In October 2001, Stephen Byers MP announced that Railtrack, the company that owned and operated the UK's rail infrastructure, was going into administration.
He claimed that the company was no longer financially solvent and would not commit any further Government money to supporting it.
This contradicted the view of the Railtrack management, the Rail regulator and shareholders, who overnight saw the value of their investments reduced to zero.
Some of the key institutional shareholders in the company were so angered by this decision that they formed the Railtrack Shareholders' Action Group (RSAG). With the Government publicly stating that shareholders would not receive a penny in compensation, RSAG appointed Bell Pottinger Financial to keep the issue alive in the media and pressurise the Government to back down and recognise shareholders' rights.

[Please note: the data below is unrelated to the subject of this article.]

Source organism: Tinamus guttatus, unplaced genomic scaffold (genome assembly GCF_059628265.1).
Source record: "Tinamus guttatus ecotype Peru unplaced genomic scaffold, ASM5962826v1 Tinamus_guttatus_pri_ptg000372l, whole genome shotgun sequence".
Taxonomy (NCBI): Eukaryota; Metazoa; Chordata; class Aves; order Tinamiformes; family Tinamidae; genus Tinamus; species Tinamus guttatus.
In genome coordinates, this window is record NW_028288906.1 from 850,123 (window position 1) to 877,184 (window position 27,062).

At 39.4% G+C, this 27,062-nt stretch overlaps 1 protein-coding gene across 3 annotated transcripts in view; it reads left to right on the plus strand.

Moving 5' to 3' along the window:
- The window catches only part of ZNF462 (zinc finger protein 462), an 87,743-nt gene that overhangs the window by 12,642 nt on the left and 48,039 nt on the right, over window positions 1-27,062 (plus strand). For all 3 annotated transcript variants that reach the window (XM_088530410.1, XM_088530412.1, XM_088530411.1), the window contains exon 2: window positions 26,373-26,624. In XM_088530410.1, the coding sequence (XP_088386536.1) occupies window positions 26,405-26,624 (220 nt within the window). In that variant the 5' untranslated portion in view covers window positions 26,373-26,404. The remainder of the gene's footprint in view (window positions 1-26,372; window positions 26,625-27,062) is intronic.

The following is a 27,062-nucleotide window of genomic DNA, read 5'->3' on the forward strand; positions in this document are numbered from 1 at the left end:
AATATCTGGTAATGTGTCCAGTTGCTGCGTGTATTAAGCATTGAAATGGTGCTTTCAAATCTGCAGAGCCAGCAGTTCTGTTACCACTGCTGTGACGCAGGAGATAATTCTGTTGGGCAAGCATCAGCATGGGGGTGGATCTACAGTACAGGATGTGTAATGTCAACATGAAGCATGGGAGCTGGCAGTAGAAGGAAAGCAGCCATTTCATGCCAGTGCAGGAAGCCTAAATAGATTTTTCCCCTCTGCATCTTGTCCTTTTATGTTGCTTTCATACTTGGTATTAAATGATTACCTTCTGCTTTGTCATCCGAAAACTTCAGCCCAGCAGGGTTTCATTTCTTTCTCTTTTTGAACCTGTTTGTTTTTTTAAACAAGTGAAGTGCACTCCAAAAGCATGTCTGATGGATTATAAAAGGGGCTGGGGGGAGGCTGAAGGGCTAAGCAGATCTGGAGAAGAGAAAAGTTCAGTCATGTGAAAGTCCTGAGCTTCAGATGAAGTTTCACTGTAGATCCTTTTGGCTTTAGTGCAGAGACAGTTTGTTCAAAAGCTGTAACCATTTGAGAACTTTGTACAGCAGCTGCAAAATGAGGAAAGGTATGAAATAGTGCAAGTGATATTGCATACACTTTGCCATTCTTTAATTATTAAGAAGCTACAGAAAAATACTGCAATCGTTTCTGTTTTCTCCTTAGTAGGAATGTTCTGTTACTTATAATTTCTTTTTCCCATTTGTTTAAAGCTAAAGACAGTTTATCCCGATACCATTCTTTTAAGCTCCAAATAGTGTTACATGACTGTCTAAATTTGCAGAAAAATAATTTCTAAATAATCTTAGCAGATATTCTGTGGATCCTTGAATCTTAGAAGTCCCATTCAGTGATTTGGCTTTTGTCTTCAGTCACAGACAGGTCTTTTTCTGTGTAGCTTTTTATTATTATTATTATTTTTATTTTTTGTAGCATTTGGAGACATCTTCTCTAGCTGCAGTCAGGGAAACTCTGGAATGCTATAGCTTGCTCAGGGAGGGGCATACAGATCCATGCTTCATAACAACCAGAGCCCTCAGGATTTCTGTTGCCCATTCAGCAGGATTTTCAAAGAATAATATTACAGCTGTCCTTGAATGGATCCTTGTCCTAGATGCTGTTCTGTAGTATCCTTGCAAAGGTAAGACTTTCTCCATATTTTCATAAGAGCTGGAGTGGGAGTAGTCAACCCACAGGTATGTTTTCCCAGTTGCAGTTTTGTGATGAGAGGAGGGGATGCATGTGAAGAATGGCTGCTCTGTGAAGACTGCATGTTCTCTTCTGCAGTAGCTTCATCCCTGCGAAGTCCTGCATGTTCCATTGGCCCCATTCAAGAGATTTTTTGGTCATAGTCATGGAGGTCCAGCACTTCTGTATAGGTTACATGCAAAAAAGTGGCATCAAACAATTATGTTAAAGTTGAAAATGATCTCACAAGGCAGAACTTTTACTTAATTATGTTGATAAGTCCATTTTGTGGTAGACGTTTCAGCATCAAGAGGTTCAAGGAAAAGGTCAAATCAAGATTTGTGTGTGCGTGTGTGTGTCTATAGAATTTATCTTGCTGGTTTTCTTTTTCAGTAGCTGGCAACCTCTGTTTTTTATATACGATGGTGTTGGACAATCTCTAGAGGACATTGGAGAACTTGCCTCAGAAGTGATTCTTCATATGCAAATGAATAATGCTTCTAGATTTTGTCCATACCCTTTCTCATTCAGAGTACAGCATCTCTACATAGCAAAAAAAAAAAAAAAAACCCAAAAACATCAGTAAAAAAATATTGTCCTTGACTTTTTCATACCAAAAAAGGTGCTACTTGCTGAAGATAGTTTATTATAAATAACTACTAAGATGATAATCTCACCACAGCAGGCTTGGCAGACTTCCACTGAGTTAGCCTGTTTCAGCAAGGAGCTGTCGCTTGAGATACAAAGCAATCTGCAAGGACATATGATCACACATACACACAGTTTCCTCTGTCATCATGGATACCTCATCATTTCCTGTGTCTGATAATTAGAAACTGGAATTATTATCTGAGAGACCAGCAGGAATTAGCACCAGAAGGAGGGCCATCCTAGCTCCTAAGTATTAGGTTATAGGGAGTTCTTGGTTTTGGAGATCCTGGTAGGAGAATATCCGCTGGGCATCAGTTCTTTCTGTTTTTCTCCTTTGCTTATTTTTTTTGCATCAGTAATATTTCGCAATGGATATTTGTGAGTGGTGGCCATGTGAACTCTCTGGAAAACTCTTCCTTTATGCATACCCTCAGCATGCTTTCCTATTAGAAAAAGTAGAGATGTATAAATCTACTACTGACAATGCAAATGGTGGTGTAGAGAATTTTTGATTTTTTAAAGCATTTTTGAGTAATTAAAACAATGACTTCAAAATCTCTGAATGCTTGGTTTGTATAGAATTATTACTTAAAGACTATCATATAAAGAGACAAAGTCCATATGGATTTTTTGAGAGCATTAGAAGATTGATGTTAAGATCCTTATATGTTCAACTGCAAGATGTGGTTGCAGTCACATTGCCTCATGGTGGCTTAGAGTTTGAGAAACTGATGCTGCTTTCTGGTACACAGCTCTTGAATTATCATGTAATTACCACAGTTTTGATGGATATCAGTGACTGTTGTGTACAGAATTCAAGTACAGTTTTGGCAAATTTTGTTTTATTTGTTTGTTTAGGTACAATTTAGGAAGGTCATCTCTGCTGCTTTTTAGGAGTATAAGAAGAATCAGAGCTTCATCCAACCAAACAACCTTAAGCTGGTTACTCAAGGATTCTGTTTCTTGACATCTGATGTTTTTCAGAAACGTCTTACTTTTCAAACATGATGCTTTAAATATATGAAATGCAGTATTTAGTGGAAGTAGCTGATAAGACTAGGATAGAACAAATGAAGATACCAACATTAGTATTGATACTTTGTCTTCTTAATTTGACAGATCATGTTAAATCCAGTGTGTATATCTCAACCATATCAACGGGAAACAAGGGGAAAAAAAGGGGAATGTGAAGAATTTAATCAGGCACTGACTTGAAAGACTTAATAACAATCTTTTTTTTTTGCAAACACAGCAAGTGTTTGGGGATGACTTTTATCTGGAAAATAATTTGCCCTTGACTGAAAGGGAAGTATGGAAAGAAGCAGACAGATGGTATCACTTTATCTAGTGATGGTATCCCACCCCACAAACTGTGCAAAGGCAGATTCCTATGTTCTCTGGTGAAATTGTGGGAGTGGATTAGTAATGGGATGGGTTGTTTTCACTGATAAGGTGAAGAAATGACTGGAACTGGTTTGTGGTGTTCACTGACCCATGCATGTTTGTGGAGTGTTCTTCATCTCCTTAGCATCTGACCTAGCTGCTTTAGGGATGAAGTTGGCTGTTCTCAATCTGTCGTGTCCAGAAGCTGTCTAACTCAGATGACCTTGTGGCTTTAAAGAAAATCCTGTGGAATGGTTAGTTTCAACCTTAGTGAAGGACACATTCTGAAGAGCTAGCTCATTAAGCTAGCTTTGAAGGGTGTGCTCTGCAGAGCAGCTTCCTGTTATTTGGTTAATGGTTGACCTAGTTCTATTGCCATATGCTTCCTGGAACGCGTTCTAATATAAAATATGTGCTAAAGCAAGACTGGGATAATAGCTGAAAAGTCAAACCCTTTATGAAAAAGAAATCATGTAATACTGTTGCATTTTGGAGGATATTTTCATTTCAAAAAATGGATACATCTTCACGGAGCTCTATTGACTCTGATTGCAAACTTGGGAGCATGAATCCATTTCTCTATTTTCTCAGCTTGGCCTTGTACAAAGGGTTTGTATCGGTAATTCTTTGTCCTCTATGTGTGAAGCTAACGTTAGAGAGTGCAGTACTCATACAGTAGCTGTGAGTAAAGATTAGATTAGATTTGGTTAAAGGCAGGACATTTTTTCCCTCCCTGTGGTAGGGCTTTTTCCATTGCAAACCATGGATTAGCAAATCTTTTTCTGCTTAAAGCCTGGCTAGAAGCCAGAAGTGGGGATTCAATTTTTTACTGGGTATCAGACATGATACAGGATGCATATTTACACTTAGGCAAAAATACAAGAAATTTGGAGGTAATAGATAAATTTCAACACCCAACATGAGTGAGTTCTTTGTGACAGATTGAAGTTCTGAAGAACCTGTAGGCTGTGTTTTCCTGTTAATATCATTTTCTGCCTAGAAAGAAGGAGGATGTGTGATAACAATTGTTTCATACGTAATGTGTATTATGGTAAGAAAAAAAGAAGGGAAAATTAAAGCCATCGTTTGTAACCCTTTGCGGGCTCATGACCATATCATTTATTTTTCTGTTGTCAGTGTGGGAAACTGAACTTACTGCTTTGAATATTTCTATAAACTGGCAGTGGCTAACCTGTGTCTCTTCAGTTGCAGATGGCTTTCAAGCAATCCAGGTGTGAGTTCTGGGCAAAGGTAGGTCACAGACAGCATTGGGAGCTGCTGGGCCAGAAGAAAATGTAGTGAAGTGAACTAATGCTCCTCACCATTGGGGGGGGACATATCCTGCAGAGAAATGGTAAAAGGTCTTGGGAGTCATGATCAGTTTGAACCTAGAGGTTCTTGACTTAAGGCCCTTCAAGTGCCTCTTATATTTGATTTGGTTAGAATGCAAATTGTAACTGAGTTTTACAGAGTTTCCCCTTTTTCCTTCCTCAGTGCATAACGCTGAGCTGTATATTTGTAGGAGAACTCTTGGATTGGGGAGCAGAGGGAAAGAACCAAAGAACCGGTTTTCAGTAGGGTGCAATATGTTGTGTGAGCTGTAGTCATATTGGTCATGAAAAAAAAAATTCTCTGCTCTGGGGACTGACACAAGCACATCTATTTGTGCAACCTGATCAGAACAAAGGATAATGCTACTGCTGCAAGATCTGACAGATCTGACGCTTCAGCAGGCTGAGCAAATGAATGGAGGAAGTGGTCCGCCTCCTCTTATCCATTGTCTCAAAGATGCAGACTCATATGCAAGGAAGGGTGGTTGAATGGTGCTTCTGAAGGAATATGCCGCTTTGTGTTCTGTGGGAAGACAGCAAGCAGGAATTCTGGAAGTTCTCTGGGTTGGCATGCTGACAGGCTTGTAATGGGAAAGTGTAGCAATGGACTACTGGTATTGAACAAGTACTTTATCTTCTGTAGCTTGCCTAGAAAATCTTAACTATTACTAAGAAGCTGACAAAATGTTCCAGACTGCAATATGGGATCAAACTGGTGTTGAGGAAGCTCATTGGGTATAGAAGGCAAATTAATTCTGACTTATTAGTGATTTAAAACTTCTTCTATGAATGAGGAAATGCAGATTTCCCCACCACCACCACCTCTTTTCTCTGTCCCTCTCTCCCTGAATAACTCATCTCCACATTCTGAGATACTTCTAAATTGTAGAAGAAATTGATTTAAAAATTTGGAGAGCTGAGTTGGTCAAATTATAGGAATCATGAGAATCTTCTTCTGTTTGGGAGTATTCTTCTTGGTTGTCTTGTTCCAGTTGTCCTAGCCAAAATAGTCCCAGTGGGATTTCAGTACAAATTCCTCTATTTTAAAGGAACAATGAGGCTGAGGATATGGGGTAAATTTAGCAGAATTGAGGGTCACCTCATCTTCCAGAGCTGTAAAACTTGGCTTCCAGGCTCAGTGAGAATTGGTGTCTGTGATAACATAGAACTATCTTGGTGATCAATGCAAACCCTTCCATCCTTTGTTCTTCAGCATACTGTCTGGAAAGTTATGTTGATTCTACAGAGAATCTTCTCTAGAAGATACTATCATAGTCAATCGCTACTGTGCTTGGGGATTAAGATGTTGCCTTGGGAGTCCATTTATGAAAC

Bell Pottinger advised on developing a website to attract new members to RSAG. This was widely publicised, and around 60,000 private shareholders signed up.
The PR team held regular press briefings to articulate the view that Byers' decision not only affected Railtrack investors but had wider implications for the City's future support for the Government's PFI/PPP.
Further media interest was secured through the placement of case studies featuring private shareholders and the employees of Railtrack who had joined the company's Share Save scheme.
On 23 March 2002, the Government announced it would make an offer to take Railtrack out of administration, with Network Rail, the not-for-profit company backed by the Government, buying the regulated assets for £500m.
After selling all the assets, the Government said shareholders would receive around £2.50 per share.
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